The Science Envoy program demonstrates the United States continued commitment to science, technology, and innovation as tools of diplomacy. As Secretary Clinton stated in her remarks at a Department event, Wildlife Trafficking and Conservation: A Call to Action, “Building scientific partnerships is an important tool in addressing such global challenges. …
These three scientists represent the third cohort of Science Envoys since the program’s inception in 2009. Previous cohorts have visited 19 countries, including Egypt, Morocco, Tunisia, South Africa, Ethiopia, Tanzania, Indonesia, Bangladesh, Malaysia, Kazakhstan, Uzbekistan, and Azerbaijan.
Dr. Bernard Amadei holds the Mortenson Endowed Chair in Global Engineering and is Professor of Civil Engineering at the University of Colorado at Boulder. Having earned his Ph.D. from the University of California at Berkeley his main research and teaching interests have focused on rock mechanics and engineering geology. Among his many distinctions, Dr. Amadei is the founding president of Engineers Without Borders and is an elected member of the U.S. National Academy of Engineering.
Dr. Susan Hockfield has served recently as president of the Massachusetts Institute of Technology where she remains on the Neuroscience faculty. She also serves as the Marie Curie Visiting Professor at Harvard University’s Kennedy School. She earned her Ph.D. at the Georgetown University School of Medicine and has focused her research on brain development and a specific form of brain cancer. Dr. Hockfield has been elected to the American Academy of Arts and Sciences.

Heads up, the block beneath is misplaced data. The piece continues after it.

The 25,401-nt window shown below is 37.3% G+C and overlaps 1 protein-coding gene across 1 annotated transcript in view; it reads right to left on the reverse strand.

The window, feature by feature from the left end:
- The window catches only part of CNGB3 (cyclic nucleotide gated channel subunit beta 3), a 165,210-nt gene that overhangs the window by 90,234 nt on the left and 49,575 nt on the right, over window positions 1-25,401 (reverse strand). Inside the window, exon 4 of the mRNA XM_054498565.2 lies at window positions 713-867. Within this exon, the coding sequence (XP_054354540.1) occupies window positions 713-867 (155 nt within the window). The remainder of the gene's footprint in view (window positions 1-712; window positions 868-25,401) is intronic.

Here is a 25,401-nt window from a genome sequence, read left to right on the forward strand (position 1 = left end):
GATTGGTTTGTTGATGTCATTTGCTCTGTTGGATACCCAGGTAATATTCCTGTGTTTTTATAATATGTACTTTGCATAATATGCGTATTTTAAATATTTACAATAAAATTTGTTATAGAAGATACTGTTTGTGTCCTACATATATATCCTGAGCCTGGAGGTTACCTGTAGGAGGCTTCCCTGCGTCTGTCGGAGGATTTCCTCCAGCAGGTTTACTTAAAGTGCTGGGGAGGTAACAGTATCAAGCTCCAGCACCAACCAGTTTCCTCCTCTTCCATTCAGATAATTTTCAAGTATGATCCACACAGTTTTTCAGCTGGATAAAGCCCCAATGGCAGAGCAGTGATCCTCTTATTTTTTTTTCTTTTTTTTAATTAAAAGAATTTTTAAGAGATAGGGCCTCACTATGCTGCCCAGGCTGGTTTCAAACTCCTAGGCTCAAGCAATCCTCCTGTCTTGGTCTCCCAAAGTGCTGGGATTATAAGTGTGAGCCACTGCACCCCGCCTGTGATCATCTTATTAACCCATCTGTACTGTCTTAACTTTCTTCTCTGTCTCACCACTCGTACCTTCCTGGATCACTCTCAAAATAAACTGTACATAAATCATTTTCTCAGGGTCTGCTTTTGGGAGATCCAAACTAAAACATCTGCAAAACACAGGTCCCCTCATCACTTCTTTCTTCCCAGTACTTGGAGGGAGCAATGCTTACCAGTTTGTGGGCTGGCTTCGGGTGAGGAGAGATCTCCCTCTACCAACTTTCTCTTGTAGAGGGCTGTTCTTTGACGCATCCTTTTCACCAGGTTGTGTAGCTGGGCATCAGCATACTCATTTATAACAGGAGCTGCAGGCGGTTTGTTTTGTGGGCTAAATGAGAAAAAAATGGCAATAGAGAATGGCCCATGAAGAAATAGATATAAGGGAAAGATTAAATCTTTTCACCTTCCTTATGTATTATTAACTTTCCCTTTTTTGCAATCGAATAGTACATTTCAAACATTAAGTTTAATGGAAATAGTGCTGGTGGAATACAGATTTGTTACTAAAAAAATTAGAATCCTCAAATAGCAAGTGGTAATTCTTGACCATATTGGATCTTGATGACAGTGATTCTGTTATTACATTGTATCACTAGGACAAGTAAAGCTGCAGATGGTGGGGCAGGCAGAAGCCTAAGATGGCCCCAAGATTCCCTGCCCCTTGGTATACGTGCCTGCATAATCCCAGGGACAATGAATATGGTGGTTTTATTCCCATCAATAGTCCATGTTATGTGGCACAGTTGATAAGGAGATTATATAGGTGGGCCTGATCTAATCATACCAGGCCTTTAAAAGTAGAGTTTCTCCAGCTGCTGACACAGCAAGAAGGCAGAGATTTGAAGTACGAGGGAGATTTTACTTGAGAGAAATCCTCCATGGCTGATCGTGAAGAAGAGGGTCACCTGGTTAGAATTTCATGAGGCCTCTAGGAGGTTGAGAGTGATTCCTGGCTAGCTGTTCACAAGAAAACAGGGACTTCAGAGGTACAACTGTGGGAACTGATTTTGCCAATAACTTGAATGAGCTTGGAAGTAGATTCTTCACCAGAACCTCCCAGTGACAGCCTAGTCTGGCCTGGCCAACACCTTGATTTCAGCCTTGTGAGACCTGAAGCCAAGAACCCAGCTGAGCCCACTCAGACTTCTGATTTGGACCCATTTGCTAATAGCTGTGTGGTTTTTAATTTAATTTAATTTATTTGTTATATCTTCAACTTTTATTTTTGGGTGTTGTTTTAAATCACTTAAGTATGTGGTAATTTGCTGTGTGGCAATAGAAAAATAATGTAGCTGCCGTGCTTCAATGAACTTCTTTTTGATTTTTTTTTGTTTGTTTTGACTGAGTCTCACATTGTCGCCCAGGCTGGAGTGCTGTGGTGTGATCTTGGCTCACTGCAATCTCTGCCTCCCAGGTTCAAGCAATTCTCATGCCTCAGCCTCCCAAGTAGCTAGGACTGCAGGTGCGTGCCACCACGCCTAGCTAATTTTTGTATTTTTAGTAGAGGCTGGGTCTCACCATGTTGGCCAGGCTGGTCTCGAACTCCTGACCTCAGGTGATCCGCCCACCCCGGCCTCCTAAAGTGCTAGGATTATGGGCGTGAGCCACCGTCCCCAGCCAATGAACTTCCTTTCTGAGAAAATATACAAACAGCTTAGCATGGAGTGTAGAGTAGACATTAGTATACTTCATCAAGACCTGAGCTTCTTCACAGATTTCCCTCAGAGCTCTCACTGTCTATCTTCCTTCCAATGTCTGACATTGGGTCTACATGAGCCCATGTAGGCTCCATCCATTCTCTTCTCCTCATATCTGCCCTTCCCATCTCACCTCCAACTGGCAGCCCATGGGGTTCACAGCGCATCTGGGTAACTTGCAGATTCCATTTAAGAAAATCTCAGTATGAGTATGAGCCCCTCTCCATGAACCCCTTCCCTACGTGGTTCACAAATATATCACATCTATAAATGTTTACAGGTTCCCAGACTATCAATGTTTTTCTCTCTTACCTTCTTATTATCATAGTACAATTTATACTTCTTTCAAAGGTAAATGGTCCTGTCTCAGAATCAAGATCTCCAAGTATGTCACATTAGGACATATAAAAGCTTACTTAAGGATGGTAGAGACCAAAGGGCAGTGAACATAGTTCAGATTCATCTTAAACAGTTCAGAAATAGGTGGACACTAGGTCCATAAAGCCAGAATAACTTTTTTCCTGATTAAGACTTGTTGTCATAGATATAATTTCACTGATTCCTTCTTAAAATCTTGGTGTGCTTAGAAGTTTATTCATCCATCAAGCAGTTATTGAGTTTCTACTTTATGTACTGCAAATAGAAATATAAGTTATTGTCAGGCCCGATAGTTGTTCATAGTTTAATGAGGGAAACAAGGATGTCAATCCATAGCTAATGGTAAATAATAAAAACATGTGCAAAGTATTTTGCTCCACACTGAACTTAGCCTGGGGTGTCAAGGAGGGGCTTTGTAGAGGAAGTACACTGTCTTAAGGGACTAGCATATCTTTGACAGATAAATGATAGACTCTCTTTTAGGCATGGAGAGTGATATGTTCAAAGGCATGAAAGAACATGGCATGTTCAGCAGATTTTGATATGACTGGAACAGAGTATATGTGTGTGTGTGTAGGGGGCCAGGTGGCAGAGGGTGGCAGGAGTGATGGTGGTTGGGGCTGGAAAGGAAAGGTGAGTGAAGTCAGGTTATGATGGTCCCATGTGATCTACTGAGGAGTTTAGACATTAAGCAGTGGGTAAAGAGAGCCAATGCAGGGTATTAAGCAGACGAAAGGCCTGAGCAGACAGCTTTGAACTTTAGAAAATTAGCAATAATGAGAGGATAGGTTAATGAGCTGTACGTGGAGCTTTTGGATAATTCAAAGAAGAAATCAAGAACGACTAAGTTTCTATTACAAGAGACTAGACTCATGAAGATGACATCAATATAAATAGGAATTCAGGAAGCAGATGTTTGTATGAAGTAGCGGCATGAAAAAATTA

Dr. Barbara Schaal earned her Ph.D. in biology from Yale University and is the Mary-Dell Chilton Distinguished Professor at the Washington University in St. Louis in the Department of Biology. She is recognized for her work in evolutionary biology, particularly for studies that use DNA sequences to understand evolutionary biology. She holds the distinction of being the first woman elected to the vice presidency of the National Academy of Sciences and is a member of the President’s Council of Advisors on Science and Technology.